When they first created their home, it was a utopia. But four generations ago something went wrong. Everything broke. Now all that’s left is the carrion birds and a set of warring tribes struggling to survive while the world they live in slowly falls apart.
America, four generations from now? Nope! It’s Simon Roy’s epic sci-fi story Habitat, a familiar dystopia turned surprising through the power of Roy’s detailed, imaginative world-building. Mesoamerican design meets steampunk hardware meets body horror in a comic that looks like nothing else I’ve seen in a long time. Roy draws elegant human bodies at rest and in battle and also embraces the intricate, near-crazy detail of both advanced technology and overgrown nature: every encroaching bamboo stalk, every key on a keyboard of unimaginable complexity.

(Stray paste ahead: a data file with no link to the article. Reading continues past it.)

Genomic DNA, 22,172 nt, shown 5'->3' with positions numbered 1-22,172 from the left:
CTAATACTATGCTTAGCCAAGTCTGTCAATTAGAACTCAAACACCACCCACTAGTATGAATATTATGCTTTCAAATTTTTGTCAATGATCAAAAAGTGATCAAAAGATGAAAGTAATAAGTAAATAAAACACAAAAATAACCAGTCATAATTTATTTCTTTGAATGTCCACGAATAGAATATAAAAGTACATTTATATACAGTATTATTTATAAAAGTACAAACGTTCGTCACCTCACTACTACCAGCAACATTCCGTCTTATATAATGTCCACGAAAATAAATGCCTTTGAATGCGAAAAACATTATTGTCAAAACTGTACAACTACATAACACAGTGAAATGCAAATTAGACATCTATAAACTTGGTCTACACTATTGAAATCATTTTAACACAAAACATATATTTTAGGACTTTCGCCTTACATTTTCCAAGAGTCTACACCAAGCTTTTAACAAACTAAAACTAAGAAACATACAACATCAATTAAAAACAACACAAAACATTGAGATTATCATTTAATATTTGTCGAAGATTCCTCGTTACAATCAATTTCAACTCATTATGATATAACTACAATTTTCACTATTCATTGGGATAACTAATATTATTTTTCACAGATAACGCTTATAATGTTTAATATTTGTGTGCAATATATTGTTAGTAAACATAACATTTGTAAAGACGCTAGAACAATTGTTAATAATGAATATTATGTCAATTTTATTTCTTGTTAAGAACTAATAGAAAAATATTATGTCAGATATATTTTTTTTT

Roy’s story of a utopian spaceship gone feral was originally published in the terrific anthology series Island; this stand-alone collection follows a young security officer, Cho, as he discovers a secret about the habitat. A terrible accident sends Cho on the run, but it soon becomes clear his secret might be the only thing that can save the crumbling ship. Habitat is exciting, bloody, and fascinating; it’s genre fiction doing what it does best, reminding us that our human nature doesn’t change even when circumstances place us in dire situations. We’re very pleased to have the talented Simon Roy illustrating the November issue of the Slate Book Review.
Habitat by Simon Roy. Image Comics.
Read the rest of the pieces in the Slate Book Review.